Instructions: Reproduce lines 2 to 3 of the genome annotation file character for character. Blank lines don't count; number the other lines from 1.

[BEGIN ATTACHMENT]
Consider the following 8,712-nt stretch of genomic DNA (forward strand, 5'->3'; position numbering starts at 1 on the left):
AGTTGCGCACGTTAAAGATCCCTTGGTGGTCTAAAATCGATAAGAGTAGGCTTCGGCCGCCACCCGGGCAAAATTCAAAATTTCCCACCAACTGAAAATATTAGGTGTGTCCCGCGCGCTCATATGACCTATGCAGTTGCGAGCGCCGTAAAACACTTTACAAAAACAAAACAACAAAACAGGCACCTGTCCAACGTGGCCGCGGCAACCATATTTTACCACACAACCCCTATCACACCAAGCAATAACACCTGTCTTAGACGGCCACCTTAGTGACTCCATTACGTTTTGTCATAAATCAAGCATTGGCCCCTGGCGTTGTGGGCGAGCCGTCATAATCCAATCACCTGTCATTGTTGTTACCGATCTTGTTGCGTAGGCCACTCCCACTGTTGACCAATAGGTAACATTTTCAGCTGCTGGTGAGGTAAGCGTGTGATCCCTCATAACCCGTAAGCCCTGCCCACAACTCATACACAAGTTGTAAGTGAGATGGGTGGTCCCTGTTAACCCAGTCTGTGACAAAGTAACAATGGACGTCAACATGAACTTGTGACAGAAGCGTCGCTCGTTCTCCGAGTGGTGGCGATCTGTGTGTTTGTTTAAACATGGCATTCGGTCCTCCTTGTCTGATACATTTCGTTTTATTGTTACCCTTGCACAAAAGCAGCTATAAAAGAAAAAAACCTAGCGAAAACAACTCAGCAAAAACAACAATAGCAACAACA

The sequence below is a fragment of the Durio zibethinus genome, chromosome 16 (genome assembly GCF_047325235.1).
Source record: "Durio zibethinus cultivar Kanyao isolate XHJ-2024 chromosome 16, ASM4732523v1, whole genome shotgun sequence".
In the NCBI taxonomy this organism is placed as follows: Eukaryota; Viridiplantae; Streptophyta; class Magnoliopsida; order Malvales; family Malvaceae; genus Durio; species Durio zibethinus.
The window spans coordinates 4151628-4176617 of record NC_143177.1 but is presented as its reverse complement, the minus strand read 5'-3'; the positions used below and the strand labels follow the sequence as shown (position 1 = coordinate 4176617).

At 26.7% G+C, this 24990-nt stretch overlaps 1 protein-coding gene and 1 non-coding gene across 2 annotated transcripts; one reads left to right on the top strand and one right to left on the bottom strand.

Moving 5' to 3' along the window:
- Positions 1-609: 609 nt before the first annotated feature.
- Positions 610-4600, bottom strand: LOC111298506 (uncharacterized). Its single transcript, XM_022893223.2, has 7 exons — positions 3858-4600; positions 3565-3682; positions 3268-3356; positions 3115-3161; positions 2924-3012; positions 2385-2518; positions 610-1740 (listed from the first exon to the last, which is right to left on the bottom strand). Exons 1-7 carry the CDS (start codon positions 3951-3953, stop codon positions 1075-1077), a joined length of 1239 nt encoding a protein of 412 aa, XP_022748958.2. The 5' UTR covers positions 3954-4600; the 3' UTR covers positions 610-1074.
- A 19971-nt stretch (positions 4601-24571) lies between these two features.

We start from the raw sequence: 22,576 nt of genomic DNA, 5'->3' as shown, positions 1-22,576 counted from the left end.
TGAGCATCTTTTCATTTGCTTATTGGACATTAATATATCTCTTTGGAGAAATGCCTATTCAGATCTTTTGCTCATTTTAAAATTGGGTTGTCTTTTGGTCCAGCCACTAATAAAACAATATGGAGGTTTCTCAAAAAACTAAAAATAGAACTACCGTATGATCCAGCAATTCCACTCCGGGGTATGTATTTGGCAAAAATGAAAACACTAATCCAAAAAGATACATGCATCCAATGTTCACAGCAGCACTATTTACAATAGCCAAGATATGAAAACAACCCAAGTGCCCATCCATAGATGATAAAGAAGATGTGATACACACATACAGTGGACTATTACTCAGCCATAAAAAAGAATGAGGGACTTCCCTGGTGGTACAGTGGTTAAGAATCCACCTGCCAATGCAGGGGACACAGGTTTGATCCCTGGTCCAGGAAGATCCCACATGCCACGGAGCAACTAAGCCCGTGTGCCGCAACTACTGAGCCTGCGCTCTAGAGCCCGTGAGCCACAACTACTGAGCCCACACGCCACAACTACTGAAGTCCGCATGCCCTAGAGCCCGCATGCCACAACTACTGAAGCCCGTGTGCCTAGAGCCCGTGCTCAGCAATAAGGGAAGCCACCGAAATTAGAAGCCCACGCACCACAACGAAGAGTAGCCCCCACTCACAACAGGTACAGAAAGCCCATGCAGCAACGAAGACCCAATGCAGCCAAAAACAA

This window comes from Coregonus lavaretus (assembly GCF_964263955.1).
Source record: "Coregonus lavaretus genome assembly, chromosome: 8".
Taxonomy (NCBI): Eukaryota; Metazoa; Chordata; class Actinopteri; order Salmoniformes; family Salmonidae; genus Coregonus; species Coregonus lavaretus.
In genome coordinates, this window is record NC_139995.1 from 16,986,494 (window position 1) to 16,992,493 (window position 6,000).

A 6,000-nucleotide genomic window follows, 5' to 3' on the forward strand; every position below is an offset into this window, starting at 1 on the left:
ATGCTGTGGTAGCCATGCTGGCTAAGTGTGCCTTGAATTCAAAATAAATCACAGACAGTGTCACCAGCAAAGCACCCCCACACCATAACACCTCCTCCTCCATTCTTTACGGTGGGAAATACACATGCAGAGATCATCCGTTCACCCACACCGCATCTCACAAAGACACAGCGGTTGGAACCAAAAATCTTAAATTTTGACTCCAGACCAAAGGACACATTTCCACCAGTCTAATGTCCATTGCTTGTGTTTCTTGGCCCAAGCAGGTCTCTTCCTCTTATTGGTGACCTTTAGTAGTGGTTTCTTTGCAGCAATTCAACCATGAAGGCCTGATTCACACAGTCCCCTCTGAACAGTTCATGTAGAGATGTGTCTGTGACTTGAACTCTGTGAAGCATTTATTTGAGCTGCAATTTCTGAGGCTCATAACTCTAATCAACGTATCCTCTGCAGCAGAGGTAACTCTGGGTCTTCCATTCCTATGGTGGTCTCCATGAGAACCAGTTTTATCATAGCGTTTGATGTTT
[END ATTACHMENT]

AGTTGCGCACGTTAAAGATCCCTTGGTGGTCTAAAATCGATAAGAGTAGGCTTCGGCCGCCACCCGGGCAAAATTCAAAATTTCCCACCAACTGAAAATATTAGGTGTGTCCCGCGCGCTCATATGACCTATGCAGTTGCGAGCGCCGTAAAACACTTTACAAAAACAAAACAACAAAACAGGCACCTGTCCAACGTGGCCGCGGCAACCATATTTTACCACACAACCCCTATCACACCAAGCAATAACACCTGTCTTAGACGGCCACCTTAGTGACTCCATTACGTTTTGTCATAAATCAAGCATTGGCCCCTGGCGTTGTGGGCGAGCCGTCATAATCCAATCACCTGTCATTGTTGTTACCGATCTTGTTGCGTAGGCCACTCCCACTGTTGACCAATAGGTAACATTTTCAGCTGCTGGTGAGGTAAGCGTGTGATCCCTCATAACCCGTAAGCCCTGCCCACAACTCATACACAAGTTGTAAGTGAGATGGGTGGTCCCTGTTAACCCAGTCTGTGACAAAGTAACAATGGACGTCAACATGAACTTGTGACAGAAGCGTCGCTCGTTCTCCGAGTGGTGGCGATCTGTGTGTTTGTTTAAACATGGCATTCGGTCCTCCTTGTCTGATACATTTCGTTTTATTGTTACCCTTGCACAAAAGCAGCTATAAAAGAAAAAAACCTAGCGAAAACAACTCAGCAAAAACAACAATAGCAACAACA

The sequence below is a fragment of the Durio zibethinus genome, chromosome 16 (genome assembly GCF_047325235.1).